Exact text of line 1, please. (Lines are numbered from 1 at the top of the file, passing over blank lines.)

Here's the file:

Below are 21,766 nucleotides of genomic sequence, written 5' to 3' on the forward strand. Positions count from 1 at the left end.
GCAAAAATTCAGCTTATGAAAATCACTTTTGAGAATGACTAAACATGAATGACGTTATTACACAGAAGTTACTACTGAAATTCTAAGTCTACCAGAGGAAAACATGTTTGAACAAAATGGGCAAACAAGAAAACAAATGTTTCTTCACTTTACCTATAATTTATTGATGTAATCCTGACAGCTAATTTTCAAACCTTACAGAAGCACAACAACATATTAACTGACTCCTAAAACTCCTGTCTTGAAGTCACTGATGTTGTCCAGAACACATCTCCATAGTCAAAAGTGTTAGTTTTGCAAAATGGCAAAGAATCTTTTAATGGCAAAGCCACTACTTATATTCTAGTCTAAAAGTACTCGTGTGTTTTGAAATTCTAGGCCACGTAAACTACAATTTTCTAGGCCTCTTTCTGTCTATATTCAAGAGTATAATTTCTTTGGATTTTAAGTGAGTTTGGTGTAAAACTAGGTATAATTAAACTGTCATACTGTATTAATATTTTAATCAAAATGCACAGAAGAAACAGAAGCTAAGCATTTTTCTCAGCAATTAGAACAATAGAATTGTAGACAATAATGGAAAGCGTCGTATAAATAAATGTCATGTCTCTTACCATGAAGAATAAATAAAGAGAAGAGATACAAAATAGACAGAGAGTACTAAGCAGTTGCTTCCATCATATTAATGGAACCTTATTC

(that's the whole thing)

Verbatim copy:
Below are 21,766 nucleotides of genomic sequence, written 5' to 3' on the forward strand. Positions count from 1 at the left end.